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Court of Appeal: Expert was not under “fiduciary duty” to client

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Coulson: No purpose in designating relationship as fiduciary

The Court of Appeal has overturned the first decision in England and Wales to hold that an expert witness owed a fiduciary duty to their client.

Lord Justice Coulson did not rule out the possibility that a fiduciary relationship might exist but said there was no need to find one here because the expert witness owed the client a contractual duty to avoid any conflict of interest.

“It does not follow that, simply because there has never been a case in which such a duty was asserted and found, no such duty can exist,” he said.

“However, the lack of any prior authority is a factor which this court must bear in mind.”

Coulson LJ went on: “I consider that, in a case like this, no purpose is served by designating the relationship as a fiduciary one. There was a contract here with an express clause dealing with conflicts of interest.

“In my view, a fiduciary duty of loyalty would not add to or enhance the obligations arising from that clause.”

The Court of Appeal heard in Secretariat Consulting PTE and others v A Company [2021] EWCA Civ 6 [2] that the claimant/respondent, which was not named at its request, was the developer of a large petrochemical plant costing billions of dollars.

It approached Secretariat Consulting Pte Ltd (SCL) for support and expert services in connection with an arbitration following a dispute with a sub-contractor involved in the project.

The retainer included a detailed confidentiality agreement, and a conflict of interest check was carried out.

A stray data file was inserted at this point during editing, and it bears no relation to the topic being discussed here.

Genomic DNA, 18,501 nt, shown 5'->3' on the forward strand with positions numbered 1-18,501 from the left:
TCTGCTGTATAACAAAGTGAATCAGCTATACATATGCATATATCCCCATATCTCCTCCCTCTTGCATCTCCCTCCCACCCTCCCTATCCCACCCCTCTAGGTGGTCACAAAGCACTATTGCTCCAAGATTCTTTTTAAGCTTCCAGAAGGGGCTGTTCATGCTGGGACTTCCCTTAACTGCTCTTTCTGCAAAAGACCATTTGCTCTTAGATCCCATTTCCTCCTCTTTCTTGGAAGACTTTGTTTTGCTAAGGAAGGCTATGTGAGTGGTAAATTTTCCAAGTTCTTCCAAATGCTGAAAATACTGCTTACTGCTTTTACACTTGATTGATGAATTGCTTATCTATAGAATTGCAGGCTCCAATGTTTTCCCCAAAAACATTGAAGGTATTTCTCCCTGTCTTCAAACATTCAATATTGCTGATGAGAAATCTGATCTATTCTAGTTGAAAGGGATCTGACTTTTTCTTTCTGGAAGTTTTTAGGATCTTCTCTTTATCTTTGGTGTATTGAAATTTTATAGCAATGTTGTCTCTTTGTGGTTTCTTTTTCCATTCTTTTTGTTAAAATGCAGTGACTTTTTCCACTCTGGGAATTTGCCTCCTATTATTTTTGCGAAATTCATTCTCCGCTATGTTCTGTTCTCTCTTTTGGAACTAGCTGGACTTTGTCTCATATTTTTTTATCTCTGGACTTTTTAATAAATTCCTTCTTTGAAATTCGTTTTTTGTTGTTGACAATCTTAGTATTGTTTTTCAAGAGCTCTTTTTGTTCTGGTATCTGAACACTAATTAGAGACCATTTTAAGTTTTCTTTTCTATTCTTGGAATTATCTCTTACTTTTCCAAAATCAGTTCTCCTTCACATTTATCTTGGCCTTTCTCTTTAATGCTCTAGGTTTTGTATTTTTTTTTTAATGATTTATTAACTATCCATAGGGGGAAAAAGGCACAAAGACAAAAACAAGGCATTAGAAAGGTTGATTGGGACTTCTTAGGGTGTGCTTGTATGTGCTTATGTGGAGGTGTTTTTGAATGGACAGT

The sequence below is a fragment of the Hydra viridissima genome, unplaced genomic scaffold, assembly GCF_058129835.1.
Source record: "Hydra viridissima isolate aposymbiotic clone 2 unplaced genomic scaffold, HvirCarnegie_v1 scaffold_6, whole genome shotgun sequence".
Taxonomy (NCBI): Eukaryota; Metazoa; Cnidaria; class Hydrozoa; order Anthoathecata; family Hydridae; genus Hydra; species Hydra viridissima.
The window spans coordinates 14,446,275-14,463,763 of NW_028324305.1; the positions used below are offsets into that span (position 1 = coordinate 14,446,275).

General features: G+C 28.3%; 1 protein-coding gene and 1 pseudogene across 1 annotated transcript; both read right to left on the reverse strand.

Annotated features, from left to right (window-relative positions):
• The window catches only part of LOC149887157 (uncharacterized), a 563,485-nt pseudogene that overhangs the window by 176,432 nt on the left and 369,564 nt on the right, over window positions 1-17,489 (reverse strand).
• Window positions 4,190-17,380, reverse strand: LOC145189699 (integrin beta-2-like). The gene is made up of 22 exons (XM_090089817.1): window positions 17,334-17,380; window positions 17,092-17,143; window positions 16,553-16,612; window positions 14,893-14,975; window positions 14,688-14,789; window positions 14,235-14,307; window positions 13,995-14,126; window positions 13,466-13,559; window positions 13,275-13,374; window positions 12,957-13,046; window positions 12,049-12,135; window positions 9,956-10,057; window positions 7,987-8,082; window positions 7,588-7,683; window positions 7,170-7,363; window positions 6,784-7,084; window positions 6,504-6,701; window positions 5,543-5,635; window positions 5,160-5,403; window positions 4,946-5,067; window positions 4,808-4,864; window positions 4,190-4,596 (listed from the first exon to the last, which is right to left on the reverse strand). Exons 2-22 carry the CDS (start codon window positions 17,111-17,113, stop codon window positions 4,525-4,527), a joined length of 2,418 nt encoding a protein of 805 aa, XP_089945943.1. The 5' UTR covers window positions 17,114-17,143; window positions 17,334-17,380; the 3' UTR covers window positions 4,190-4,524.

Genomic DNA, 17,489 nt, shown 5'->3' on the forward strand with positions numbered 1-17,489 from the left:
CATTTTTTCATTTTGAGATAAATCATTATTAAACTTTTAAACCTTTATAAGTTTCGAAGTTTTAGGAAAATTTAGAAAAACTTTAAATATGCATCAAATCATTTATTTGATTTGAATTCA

Expert witness K was instructed in May 2019 and the respondent “expressly recorded” that K had no conflict of interest preventing him from acting and he would “maintain this position” for the duration of his engagement.

A third party began a separate arbitration against the respondent relating to the project in August 2019, claiming unpaid fees under a management contract. It approached Secretariat International UK Limited (SIUL) to provide arbitration support and expert services.

SIUL’s conflict check across the Secretariat group identified the work that K was doing.

K said in his witness statement that he spoke to the respondent’s solicitors in October 2019, reiterating his view that there was no conflict of interest, but that the solicitors believed there was.

Without any reference back to the respondent, SIUL began work for the third party.

Coulson LJ said: “There is no explanation in the papers of how or why SIUL felt that it could go ahead and accept the appointment without having first resolved the debate about the alleged conflict of interest.”

The respondent issued an urgent ex parte application for an interim injunction against SCL, SIUL and a third member of the group, Secretariat Advisors, in March 2020.

Mrs Justice O’Farrell ruled last April that all three Secretariat companies were in breach of “the fiduciary duty of loyalty”.

Coulson LJ said the judge continued a temporary injunction which has prevented SIUL working for the third party on the separate arbitration.

The lord justice said that, in his view, the conflicts clause in SCL’s retainer had two consequences.

“By this provision, SCL confirmed that there was no conflict of interest at the time of the agreement, and they also undertook that they would not create any such conflict of interest in the future.

“On that basis, SCL owed the respondent a clear contractual duty to avoid conflicts of interest for the duration of their retainer.”

Coulson LJ said this undertaking bound all the Secretariat companies, noting that SCL and SIUL were owned by the same company and the group companies had directors in common.

On the question of whether there was a conflict of interest, he said that in this case the “overlaps” were “all-pervasive” and there was “an overlap of parties, role, project, and subject matter”.

Coulson LJ dismissed the appeal by the Secretariat companies. Lord Justice Males agreed for his own reasons, and Lady Justice Carr concurred.